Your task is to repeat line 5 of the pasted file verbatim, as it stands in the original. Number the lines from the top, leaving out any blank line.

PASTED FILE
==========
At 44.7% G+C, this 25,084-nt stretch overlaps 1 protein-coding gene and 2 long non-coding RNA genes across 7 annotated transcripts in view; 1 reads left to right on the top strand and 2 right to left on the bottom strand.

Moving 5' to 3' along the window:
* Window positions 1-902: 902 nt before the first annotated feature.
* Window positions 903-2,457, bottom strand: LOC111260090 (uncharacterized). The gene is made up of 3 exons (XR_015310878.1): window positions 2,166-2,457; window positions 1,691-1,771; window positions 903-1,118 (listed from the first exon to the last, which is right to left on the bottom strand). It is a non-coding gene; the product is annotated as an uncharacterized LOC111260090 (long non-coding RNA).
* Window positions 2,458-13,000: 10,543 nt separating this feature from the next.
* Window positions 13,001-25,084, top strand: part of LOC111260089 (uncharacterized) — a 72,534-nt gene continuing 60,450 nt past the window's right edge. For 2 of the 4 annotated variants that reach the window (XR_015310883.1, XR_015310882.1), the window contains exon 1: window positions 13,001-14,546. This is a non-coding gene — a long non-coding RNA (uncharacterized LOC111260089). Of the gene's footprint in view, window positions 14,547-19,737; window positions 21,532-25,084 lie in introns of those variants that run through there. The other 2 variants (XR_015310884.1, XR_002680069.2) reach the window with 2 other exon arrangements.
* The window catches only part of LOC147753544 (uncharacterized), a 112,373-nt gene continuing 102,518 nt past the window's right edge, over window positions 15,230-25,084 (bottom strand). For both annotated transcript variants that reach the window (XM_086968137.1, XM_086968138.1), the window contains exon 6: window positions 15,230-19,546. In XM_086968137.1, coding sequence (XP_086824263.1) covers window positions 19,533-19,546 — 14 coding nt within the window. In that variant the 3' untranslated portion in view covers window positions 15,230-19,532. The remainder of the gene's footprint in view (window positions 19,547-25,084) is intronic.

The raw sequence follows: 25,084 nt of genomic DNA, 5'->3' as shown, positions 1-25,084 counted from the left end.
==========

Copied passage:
* Window positions 2,458-13,000: 10,543 nt separating this feature from the next.